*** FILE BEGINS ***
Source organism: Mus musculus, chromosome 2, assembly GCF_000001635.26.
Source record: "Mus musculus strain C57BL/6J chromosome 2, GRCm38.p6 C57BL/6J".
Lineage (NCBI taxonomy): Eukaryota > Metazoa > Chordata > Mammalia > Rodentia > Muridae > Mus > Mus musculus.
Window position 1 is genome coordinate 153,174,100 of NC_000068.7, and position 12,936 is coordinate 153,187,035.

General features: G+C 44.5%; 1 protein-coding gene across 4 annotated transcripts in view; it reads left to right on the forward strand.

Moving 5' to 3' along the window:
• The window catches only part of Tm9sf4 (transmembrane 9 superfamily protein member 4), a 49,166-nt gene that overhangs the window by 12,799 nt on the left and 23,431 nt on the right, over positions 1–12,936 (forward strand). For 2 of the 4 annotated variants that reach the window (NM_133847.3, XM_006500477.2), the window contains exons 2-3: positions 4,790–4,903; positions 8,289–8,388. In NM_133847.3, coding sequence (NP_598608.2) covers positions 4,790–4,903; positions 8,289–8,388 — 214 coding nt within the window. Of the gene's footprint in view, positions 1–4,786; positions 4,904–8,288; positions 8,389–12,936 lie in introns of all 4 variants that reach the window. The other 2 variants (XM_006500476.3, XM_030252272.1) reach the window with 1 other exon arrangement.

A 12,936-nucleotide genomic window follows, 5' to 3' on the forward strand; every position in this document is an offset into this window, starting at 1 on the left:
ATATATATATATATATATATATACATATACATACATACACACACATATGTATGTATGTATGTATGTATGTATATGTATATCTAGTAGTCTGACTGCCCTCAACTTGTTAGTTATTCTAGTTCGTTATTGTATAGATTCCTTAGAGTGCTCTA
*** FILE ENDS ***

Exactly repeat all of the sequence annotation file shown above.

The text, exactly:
Source organism: Mus musculus, chromosome 2, assembly GCF_000001635.26.
Source record: "Mus musculus strain C57BL/6J chromosome 2, GRCm38.p6 C57BL/6J".
Lineage (NCBI taxonomy): Eukaryota > Metazoa > Chordata > Mammalia > Rodentia > Muridae > Mus > Mus musculus.
Window position 1 is genome coordinate 153,174,100 of NC_000068.7, and position 12,936 is coordinate 153,187,035.

General features: G+C 44.5%; 1 protein-coding gene across 4 annotated transcripts in view; it reads left to right on the forward strand.

Moving 5' to 3' along the window:
• The window catches only part of Tm9sf4 (transmembrane 9 superfamily protein member 4), a 49,166-nt gene that overhangs the window by 12,799 nt on the left and 23,431 nt on the right, over positions 1–12,936 (forward strand). For 2 of the 4 annotated variants that reach the window (NM_133847.3, XM_006500477.2), the window contains exons 2-3: positions 4,790–4,903; positions 8,289–8,388. In NM_133847.3, coding sequence (NP_598608.2) covers positions 4,790–4,903; positions 8,289–8,388 — 214 coding nt within the window. Of the gene's footprint in view, positions 1–4,786; positions 4,904–8,288; positions 8,389–12,936 lie in introns of all 4 variants that reach the window. The other 2 variants (XM_006500476.3, XM_030252272.1) reach the window with 1 other exon arrangement.

A 12,936-nucleotide genomic window follows, 5' to 3' on the forward strand; every position in this document is an offset into this window, starting at 1 on the left:
ATATATATATATATATATATATACATATACATACATACACACACATATGTATGTATGTATGTATGTATGTATATGTATATCTAGTAGTCTGACTGCCCTCAACTTGTTAGTTATTCTAGTTCGTTATTGTATAGATTCCTTAGAGTGCTCTA